The black hole blackboard
For another industry perspective I called Paul to get the from-the-trenches viewpoint of a landscape contractor. At first Paul said they never had any complaints, but then he restated that if he ever had complaints, he would fix the problem — always in favour of the complainant. Perhaps this explains why Paul and his son Murray have such an enviable retention rate. They have had many customers for 25 or 30 years. Paul explains he once had a complaint from an elderly man who received an invoice in his mailbox for lawn feeding, but didn’t see any fertilizer pellets sprinkled around on the driveway. Since the crew had done its job perfectly, the man couldn’t tell they had actually been on his property. Even when Paul installed an eight-ft. emerald cedar hedge for a client, and the hedge died over the winter, Paul decided to replace it at no charge. When I handle a complex complaint, I like to do a debriefing at the conclusion asking: Where did the first mistake occur? It seems that Paul observes this procedure too, and assigned this last complaint to “miscommunication” with the customer. 

Paul muses, “Does a complaint ever end well?” Pretty philosophical for a landscape contractor! Two parties must come to a resolution, he states. “It doesn’t matter that you resolved it in their favour, as you may still lose a customer. Even if you fix the problem, you started with an unhappy and complaining customer. At the end of the day, the customer may believe only that they got what they paid for,” and may recognize neither the effort nor the expense involved at your end.

Paul has a big blackboard on the wall in his shop where he tracks requests and potential projects for customers. These are “no hurry jobs” that may get done eventually — expand patios, take down a hedge, etc. Some customers who are aware of the blackboard system ask that their jobs not be added to the Black Hole Blackboard, because it may be there for years and never actually get done. Many years ago, Paul and his brother worked together plowing snow. They plowed for a restaurant for a whole season, and when it was time to get paid, no funds were forthcoming. The very next time snow fell, Paul plowed, pushing all the snow up to the front door. I imagine the owner, chef and dishwasher all working together to shovel. Paul never got paid for the job, but felt that he had put all the snow back where it came from.


Guerilla tactics
In my experience, some people feel comfortable threatening business owners with bad publicity through social media channels. In another age, such people wrote careful and thoughtful letters, and you replied in a considered and formal way. In this century people can “vent” in real time, quickly expressing their unhappiness and then “press send.” Otherwise-pleasant people you might meet at a dinner party (and decide they are nice enough) will hold you personally responsible for the deaths of two perennials, grown in pots on a balcony, and thus threaten to expose you on Facebook or Tweet something dreadful about your service. In fact, this isn’t a “service” issue at all, but a warranty claim. This is a tricky situation (with an obvious downside) that must be navigated carefully — as we all know that one unhappy customer can undo many hours of hard work and effort contributed by dedicated staff.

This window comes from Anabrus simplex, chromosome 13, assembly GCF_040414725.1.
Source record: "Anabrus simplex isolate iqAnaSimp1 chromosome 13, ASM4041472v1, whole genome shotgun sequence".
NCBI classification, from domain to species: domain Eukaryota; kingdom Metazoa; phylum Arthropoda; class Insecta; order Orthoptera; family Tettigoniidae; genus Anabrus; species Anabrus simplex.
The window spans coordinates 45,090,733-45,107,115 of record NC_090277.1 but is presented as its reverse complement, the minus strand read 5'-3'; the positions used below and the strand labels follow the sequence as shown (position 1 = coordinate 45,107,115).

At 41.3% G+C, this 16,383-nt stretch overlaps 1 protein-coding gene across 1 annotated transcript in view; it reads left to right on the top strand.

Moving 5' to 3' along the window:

I always welcome back any truly unhappy customer for whom I was unable to find a satisfactory resolution, and often I will see them in the garden centre again that same season. I leave the door wide open and welcoming, in case they are remorseful or later come to their senses and come back for what really is excellent service.


I want that kind of lawn 
“I want the kind of lawn that tempts you to rip your clothes off and roll in the grass,” said the frustrated man who wanted immediate and perfect turf, deciding to both begin and end with a topdressing project. On closer questioning, he was unaware that good turf resulted also from feeding, weeding and watering, requiring sustained effort over time. Experience is a good teacher, both in the garden and in the garden centre. Patience and hard work are required for success on both fronts.

I gained a great deal of understanding into the art of handling complaints (and it is an art!) from observing many owners and managers in action. I was a quick study, and early on I decided I didn’t want a pot of geraniums thrown at my head — as happened to the first retail manager I worked with.

I carry much sympathy for all those who suffer from disappointment in their gardens, but I care just as much for their tortured selections, too. Who hasn’t been disappointed when something living dies? Last week, I said to a customer who had dropped a tomato plant on its head in the parking lot and broken the main stem in half, “Be careful with that next time, it is a living thing.” A fair amount of time in handling complaints is spent both coaching people, scolding them in the nicest possible way and offering instruction for future success, particularly for those who have neither patience nor the skill to achieve optimum results. 
Diane Stewart-Rose is a graduate of the University of Toronto who has spent most of her adult career in the garden centre industry, working in management and as a consultant.